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Johnny Varro Swing Seven: Swingin’ on West 57th Street

Swing is one of the most used, misused and misunderstood words in our language. If somehow they could get together in that great union hall in the sky, musicians from Buddy Bolden to Bix Beiderbecke to Bunny Berigan and from King Oliver to Count Basie to Duke Ellington would all agree that syncopation is the most vital ingredient in the DNA of jazz. But you don’t have to have names beginning with “B” or be part of royalty to realize that most jazz fans (and that would include musicians) are on shakier ground when it comes to defining the various styles of jazz.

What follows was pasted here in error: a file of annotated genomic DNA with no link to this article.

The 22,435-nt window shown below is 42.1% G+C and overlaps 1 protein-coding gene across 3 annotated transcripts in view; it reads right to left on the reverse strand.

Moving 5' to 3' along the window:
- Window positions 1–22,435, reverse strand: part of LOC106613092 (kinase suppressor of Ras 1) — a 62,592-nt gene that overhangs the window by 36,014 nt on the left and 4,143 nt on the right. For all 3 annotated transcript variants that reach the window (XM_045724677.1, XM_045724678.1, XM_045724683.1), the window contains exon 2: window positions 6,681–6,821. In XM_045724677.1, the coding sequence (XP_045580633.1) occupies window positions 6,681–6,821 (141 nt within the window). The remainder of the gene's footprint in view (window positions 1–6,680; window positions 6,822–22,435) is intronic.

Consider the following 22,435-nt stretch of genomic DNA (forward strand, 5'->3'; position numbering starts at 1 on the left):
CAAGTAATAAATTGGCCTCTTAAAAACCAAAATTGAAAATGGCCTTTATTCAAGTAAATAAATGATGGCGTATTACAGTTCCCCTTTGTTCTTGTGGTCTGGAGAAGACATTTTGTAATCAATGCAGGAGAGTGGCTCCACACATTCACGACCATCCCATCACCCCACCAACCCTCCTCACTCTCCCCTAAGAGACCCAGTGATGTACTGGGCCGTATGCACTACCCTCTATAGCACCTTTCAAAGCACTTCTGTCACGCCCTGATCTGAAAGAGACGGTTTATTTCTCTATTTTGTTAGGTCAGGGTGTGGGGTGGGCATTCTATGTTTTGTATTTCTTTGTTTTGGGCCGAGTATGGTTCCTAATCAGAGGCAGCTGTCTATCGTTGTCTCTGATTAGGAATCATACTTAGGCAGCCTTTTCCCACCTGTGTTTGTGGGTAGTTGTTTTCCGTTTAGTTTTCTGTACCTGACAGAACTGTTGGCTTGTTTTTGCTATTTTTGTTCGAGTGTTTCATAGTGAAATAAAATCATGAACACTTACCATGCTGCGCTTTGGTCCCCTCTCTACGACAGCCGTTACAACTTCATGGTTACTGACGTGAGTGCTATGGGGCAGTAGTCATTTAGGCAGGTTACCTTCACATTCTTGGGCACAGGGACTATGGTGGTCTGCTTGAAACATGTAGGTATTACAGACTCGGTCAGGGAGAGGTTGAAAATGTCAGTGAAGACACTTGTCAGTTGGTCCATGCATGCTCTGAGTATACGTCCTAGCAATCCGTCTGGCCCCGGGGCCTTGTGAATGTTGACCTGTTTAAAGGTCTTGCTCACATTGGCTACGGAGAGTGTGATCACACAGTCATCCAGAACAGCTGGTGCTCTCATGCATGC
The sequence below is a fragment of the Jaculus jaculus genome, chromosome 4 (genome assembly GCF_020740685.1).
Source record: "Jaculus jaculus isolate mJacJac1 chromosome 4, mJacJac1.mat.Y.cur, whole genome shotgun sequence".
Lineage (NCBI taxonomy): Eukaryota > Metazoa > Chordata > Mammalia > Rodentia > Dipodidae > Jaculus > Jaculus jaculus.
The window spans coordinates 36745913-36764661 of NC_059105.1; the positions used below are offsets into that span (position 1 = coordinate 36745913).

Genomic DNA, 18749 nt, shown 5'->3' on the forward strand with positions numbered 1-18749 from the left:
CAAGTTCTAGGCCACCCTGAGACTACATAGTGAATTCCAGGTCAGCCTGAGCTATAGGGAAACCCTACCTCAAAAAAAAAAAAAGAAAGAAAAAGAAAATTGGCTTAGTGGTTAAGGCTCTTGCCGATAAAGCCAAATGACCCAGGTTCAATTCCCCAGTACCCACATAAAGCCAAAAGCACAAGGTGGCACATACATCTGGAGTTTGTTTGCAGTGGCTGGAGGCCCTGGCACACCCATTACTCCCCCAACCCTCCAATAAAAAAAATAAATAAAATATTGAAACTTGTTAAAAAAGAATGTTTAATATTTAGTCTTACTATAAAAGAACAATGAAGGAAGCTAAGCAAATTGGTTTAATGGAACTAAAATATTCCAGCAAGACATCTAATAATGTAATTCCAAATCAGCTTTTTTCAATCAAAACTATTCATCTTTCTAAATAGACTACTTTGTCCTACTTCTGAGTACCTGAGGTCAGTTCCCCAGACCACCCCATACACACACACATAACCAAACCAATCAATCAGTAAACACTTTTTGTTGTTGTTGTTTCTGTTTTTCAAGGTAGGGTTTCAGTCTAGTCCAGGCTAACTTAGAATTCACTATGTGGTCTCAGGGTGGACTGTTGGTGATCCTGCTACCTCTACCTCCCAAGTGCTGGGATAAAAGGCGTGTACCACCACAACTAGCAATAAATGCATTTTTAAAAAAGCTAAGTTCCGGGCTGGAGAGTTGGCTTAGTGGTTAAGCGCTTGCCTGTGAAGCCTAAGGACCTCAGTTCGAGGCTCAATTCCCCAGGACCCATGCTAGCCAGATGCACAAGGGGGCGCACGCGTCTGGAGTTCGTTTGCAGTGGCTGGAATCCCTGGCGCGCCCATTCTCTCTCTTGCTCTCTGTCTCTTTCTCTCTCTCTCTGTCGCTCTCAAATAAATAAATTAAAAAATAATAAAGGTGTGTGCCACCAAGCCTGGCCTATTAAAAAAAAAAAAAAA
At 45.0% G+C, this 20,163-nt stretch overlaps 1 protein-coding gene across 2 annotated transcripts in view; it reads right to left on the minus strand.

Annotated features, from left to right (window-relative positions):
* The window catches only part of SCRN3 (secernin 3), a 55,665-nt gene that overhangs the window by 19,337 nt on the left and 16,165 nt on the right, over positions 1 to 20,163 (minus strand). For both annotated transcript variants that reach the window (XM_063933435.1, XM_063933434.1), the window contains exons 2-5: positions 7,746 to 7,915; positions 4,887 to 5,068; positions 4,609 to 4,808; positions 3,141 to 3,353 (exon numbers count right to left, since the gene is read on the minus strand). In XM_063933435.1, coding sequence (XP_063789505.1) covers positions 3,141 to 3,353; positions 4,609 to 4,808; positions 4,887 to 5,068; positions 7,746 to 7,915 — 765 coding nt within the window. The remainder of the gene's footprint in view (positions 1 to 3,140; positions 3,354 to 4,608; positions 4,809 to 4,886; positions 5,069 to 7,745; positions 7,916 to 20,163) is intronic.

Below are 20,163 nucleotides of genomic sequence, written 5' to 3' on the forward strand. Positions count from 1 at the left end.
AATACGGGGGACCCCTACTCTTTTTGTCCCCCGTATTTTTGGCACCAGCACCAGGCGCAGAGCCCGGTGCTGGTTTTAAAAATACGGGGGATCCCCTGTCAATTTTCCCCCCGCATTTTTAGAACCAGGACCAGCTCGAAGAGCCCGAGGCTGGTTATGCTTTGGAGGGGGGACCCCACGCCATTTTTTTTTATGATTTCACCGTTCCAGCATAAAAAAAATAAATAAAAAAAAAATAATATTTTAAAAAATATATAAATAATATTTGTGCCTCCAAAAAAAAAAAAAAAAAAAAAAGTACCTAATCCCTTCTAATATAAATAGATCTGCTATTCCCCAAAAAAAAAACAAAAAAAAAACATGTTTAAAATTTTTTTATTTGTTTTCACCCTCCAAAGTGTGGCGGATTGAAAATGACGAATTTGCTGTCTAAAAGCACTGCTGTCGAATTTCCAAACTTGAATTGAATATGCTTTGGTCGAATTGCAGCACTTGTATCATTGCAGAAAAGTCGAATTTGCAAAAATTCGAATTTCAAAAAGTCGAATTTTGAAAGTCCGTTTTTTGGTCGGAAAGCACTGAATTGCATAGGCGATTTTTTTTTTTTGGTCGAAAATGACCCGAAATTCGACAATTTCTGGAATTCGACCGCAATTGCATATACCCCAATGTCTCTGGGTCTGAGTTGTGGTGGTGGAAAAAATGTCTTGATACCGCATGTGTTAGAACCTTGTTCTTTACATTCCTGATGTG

Thanks to Arbors Records, a particular idiom is being preserved. The label has an ever-growing catalog of the genre known as swing, which applies to an era that flourished between roughly (very roughly) 1930 and 1950, from the end of Dixieland to the evolving modernity of bebop. There are no clean lines of separation because musicians’ creativity results in a lot of overlapping.

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